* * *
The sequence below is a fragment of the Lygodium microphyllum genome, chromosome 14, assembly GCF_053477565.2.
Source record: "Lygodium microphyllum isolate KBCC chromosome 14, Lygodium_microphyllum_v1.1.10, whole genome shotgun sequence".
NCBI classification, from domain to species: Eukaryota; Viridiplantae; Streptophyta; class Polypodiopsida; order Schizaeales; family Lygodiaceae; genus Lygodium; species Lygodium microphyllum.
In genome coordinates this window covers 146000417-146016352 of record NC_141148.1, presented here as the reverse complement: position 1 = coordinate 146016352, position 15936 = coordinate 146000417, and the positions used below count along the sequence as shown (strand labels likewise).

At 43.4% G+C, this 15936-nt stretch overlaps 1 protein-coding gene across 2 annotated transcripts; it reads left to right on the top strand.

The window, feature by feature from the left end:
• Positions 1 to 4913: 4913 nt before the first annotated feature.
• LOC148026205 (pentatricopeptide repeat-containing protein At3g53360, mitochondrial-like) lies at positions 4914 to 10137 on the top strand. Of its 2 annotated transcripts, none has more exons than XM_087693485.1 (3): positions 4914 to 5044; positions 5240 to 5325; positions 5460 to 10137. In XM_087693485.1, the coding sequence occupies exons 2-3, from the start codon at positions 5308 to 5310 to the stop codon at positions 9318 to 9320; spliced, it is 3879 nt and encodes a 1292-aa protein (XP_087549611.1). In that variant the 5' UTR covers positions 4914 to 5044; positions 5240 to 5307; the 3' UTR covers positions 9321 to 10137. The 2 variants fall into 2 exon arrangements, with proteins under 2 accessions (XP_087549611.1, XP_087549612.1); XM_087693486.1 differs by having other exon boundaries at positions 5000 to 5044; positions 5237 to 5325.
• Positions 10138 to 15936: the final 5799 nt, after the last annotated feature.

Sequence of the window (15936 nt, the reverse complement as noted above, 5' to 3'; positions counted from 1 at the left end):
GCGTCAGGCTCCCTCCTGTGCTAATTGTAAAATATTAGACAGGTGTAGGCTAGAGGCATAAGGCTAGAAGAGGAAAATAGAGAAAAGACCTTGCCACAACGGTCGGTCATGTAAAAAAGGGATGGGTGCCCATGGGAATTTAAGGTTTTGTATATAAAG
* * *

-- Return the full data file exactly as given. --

The sequence below is a fragment of the Lygodium microphyllum genome, chromosome 14, assembly GCF_053477565.2.
Source record: "Lygodium microphyllum isolate KBCC chromosome 14, Lygodium_microphyllum_v1.1.10, whole genome shotgun sequence".
NCBI classification, from domain to species: Eukaryota; Viridiplantae; Streptophyta; class Polypodiopsida; order Schizaeales; family Lygodiaceae; genus Lygodium; species Lygodium microphyllum.
In genome coordinates this window covers 146000417-146016352 of record NC_141148.1, presented here as the reverse complement: position 1 = coordinate 146016352, position 15936 = coordinate 146000417, and the positions used below count along the sequence as shown (strand labels likewise).

At 43.4% G+C, this 15936-nt stretch overlaps 1 protein-coding gene across 2 annotated transcripts; it reads left to right on the top strand.

The window, feature by feature from the left end:
• Positions 1 to 4913: 4913 nt before the first annotated feature.
• LOC148026205 (pentatricopeptide repeat-containing protein At3g53360, mitochondrial-like) lies at positions 4914 to 10137 on the top strand. Of its 2 annotated transcripts, none has more exons than XM_087693485.1 (3): positions 4914 to 5044; positions 5240 to 5325; positions 5460 to 10137. In XM_087693485.1, the coding sequence occupies exons 2-3, from the start codon at positions 5308 to 5310 to the stop codon at positions 9318 to 9320; spliced, it is 3879 nt and encodes a 1292-aa protein (XP_087549611.1). In that variant the 5' UTR covers positions 4914 to 5044; positions 5240 to 5307; the 3' UTR covers positions 9321 to 10137. The 2 variants fall into 2 exon arrangements, with proteins under 2 accessions (XP_087549611.1, XP_087549612.1); XM_087693486.1 differs by having other exon boundaries at positions 5000 to 5044; positions 5237 to 5325.
• Positions 10138 to 15936: the final 5799 nt, after the last annotated feature.

Sequence of the window (15936 nt, the reverse complement as noted above, 5' to 3'; positions counted from 1 at the left end):
GCGTCAGGCTCCCTCCTGTGCTAATTGTAAAATATTAGACAGGTGTAGGCTAGAGGCATAAGGCTAGAAGAGGAAAATAGAGAAAAGACCTTGCCACAACGGTCGGTCATGTAAAAAAGGGATGGGTGCCCATGGGAATTTAAGGTTTTGTATATAAAG